Now, I am magnetically drawn to, and simultaneously repelled by, Chuck Lorre's work, and in particular, "Big Bang Theory." I was reading through his "vanity cards" again last night, online, and I was struck by these same qualities. Some few entries back, I presented a comparison photograph of him and Browne. I also suggested that he may project bits of himself onto all the characters in "Big Bang," but that the pivotal character is "Leonard"--who, also, is sort of "lost in the wood." Brilliant, but bemused. A comparison of Lorre's portrait with Browne's once again arguably yields an 85% similarity, as does the comparision of Speight's with Deering's. Note that I did not, as the skeptic might assume, go scanning portraits of modern humorous writers that might match any of Mathew's contemporaries. In the case of Deering, I felt that the originator of "Alf Garnett" might have been Deering, and then found Speight's photograph, never having seen his portrait before. In the case of Lorre, similarly, while reading his vanity cards, I had the insight that he might have been Browne, and, never having seen a portrait of Lorre, looked him up.
Note also that I'm not presenting these comparison portraits as proof of reincarnation, as Dr. Walter Semkiw does, but rather, simply for purposes of illustration. (I also refuse to show anyone upside-down.)(1) I'm not going anywhere with this in terms of proof--that would require an additional five years of research, as my case did--I sat down to try to address this issue of secularism. In a secular society, a secular writer is, by definition, going to be more popular than a spiritual one. A religious writer might be popular with religious people. A New Age writer will be popular with the New Age crowd. But a truly spiritual writer will be popular with nobody. Note that the popularized New Age material is watered down. I won't argue that point, I'll just assert it as a truism.
Logistically, it strikes me that it's paradoxical to expect popularity by offering something that the vast majority doesn't want or can't appreciate. If the majority fall into three camps--secular, religious, and watered-down spiritual--and you offer high-octane spiritual--by definition, you won't be famous. Not unless and until the percentages change. This is simple arithmetic, which I've never been much good at, but even I can grasp this much.
How one moves from secularism to spirituality is a big topic. In particular, one of Lorre's vanity cards suggests, sarcastically, that God's penchant for destroying everything enjoyable in life is the major objection.
I'm going to defer to my Guru on this one. Last week, I sat near the very spot where he addressed this issue, for reporters, in 1956. Shall I quote it, here?
Meher Baba was asked the following question, prepared by a disciple for the occasion: "Why should misery perpetually exist on earth, in spite of God's infinite love and mercy?"
His answer: "The source of eternal bliss is the Self in all. The cause of perpetual misery is the selfishness of all. As long as satisfaction is derived through selfish pursuits, misery will always exist. Only because of the infinite love and mercy of God can man learn to realise, through the lessons of misery on earth, that inherent in him is the source of infinite bliss, and all suffering is his labor of love to unveil his own infinite Self."
I will only add that this is why one studies reincarnation and karma, and I can't hand over what I've learned, during the course of 40 years, to anyone on a silver platter. Heck, I can't even sell my book in the first place, no less try to clarify any points after it's been read.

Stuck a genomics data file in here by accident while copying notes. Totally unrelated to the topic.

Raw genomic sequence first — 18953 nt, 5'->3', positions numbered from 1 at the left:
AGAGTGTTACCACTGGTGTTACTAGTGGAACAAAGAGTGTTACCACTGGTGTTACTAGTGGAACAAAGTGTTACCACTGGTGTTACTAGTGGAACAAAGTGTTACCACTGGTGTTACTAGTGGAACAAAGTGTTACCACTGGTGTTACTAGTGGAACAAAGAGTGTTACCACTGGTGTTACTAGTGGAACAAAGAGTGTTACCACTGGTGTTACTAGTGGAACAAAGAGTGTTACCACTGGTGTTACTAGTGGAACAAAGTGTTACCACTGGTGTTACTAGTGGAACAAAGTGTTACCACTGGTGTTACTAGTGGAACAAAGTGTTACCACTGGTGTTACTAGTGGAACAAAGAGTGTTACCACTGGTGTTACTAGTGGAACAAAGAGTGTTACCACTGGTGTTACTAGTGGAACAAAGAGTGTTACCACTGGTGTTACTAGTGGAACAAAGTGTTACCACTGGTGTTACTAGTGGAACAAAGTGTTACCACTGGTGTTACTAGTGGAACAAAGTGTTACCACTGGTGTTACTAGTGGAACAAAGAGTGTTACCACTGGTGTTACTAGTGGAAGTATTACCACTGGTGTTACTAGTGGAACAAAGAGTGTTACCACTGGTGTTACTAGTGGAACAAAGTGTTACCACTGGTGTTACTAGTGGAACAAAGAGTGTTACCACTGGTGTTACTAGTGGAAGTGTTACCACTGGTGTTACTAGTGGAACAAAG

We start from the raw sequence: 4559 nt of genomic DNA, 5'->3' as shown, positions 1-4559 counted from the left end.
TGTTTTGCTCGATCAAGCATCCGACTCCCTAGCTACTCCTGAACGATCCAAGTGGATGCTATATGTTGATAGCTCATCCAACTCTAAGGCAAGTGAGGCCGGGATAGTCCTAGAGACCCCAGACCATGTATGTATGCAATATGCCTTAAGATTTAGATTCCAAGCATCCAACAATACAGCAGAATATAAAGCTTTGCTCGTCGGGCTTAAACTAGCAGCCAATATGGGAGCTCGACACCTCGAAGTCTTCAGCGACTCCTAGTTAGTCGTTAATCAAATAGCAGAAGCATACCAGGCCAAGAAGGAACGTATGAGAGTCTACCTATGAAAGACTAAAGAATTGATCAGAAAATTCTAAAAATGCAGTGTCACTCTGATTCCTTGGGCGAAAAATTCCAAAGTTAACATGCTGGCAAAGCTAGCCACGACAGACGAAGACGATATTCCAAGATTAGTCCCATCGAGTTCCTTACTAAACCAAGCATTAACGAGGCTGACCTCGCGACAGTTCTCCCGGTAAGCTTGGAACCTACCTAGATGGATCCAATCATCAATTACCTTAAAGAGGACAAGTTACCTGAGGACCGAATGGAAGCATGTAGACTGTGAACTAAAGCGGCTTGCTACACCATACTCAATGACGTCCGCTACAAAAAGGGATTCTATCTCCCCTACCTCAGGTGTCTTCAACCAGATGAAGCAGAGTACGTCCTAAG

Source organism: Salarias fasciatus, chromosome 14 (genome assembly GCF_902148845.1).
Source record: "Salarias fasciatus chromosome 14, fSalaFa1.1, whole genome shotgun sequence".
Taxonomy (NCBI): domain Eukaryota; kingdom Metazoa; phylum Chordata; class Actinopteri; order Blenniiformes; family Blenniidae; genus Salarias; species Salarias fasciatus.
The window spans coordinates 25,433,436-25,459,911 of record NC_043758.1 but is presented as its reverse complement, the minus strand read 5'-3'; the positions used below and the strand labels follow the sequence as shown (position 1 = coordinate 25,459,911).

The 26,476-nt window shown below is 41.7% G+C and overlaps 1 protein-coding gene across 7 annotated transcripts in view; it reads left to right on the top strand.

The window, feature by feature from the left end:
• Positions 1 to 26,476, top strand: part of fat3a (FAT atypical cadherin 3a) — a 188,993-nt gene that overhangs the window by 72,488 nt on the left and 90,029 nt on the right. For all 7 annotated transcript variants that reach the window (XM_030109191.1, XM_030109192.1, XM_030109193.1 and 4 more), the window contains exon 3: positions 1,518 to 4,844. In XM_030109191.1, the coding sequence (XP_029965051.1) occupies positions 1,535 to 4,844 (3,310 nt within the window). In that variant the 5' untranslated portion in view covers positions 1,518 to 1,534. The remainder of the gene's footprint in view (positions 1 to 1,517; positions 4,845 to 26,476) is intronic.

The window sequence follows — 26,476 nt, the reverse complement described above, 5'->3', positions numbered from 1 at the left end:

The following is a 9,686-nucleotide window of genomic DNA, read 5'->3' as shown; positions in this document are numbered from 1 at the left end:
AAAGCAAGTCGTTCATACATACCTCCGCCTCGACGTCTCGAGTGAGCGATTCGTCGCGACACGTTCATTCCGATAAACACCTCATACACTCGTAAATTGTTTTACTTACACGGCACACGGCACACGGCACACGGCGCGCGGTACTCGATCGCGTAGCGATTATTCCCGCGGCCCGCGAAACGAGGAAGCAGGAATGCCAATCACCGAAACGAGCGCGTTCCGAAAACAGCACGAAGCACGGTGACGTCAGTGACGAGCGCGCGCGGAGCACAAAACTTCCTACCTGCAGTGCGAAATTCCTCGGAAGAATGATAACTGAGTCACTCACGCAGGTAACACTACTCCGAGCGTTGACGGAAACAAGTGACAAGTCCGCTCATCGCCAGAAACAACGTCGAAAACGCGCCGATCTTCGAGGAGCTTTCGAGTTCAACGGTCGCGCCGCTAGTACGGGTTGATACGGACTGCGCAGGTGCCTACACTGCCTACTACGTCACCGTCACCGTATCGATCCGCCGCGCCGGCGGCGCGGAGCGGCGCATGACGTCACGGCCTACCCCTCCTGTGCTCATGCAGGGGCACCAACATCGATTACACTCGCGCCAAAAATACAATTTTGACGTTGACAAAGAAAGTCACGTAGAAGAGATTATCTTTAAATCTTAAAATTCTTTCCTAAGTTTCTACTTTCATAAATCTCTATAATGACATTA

I have already spoken in a personal way about this subject of moving from secularism to spirituality, some five or six entries previous. In my case, looking back to Mathew's life and then ahead to my own, love got me, then, grief undid me. It's that simple. You can whistle along enjoying the fruits of life, but man's heart is built in such a way that sooner or later, love will get you. In a sense, this is the real, underlying theme of "Big Bang Theory." These guys are brilliant, and they have it made, but the entire show is about love--the unrelenting need for love, the quest for love, the struggles with love. Only "Sheldon" tries to do without it (being content with his vanity), and even he ends up feeling affection for Amy; while Amy patiently tries to lead him by the hand, encouraging him to take baby-steps toward love.
If love gets you, then grief will surely undo you. And when grief undoes you, secularism won't work.(2) Trust me, I know. Only then, what I'm about, here, will start to make sense.
As I was feeling judgmental toward Lorre, reading the atheistic quips in his vanity cards, I felt the thought-burst from Abby--"He is only a step away."
Maybe she's right.
Stephen Sakellarios, M.S.
1) I created a comparison photograph of Jeff Keene and his past-life personality, John B. Gordon, in 1998 (the one with each portrait vignetted in an oval, which you can find used by various people online, is a 2002 revision of it). Dr. Semkiw's book, "Return of the Revolutionaries," was published in April of 2003. My documentary, "In Another Life," which features that image as part of an interview with Jeff seated in front of his past-life grave, was broadcast in Denver three months earlier, in Jan. of 2003. To my knowledge, Dr. Semkiw has never acknowledged or credited my work, including in his own later presentation of Keene's case. The point, here, is that in presenting these comparisons, I am not imitating Semkiw. If anything, it's the other way-round.
2) The sting of grief is not primarily loss, but ignorance, since identifying a loved one with their physical body is an illusion.
Music opening this page: "Take a Pebble," by Emerson, Lake & Palmer, from the album, "Emerson, Lake & Palmer"